I’m not a fan of gadgets needing smartphone apps -- I mean Hue lights and Ring cameras, I understand, I just don’t know if my vaporizer really needs one. The Puffco app is perfectly helpful, mind you. The home screen lists your Peak’s nickname, the battery remaining, the active temperature profile and color scheme, the current bowl temperature, as well as your daily and lifetime dab totals. Flip over to the heat profiles tab and you can pick from one of four “active” profiles or delve into the archive section which holds dozens of customized heat settings. 

    In each custom profile, you can dictate the temperature, duration and color displayed while the unit is on. I generally found myself using one of the preloaded settings throughout the testing but if you’re really into concentrates and want to customize each session to the specific variety of hash you have on hand, that’s totally doable. The archive can hold dozens of custom entries, though you will have to load it into the four-profile Active section for it to work.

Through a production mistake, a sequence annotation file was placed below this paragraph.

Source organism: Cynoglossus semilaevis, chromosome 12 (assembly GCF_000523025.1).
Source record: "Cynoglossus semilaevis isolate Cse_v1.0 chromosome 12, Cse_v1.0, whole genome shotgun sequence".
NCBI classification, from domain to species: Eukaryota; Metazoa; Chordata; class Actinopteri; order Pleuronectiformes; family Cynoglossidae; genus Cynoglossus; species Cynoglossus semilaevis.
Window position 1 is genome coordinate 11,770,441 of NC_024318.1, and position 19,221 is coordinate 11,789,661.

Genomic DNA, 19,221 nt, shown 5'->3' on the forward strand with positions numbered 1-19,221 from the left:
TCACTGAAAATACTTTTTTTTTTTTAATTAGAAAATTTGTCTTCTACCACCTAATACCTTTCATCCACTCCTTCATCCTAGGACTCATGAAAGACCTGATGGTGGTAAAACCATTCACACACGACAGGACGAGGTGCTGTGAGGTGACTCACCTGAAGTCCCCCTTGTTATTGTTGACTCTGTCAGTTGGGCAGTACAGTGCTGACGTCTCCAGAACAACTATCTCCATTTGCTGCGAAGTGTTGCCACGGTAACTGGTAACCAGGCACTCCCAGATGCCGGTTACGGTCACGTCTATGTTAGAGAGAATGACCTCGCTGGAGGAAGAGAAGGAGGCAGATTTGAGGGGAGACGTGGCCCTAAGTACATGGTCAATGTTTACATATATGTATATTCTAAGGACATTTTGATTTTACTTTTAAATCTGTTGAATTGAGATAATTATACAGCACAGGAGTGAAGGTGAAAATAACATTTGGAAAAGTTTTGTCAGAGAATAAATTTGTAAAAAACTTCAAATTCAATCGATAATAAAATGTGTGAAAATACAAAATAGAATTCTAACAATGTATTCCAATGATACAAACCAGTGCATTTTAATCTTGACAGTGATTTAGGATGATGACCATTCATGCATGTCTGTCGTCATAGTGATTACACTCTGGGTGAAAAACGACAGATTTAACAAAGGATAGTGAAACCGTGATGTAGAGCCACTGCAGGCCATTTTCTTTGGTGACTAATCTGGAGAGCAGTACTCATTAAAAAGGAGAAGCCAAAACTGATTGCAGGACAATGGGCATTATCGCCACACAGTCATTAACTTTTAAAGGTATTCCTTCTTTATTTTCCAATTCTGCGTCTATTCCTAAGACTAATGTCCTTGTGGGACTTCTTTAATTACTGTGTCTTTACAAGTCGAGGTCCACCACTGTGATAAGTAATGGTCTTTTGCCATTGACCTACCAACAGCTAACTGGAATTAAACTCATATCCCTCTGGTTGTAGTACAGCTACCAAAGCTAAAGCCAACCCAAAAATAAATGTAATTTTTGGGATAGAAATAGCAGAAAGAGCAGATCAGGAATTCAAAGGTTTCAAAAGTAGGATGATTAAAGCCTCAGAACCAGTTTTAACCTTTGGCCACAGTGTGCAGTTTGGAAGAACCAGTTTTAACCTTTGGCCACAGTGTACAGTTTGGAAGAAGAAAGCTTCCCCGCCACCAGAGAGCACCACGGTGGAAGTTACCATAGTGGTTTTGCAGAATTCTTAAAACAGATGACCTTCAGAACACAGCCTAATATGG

And if the rubberized pedestal wasn’t enough of a hint that the Peak Pro is built to be the centerpiece of a session, the app also offers a trio of light patterns -- pulse, wave, and disco. It’s no Winamp visualizer but the patterns are entertaining enough while you’re busy melting into the couch. There’s also a stealth mode which turns off all the lighting that I find, quite frankly, confusing as hell. Like, unless you planned to sneak this thing into a movie theater (ah the good old days of 2019) and get silly during a screening of Tenet what’s even the point?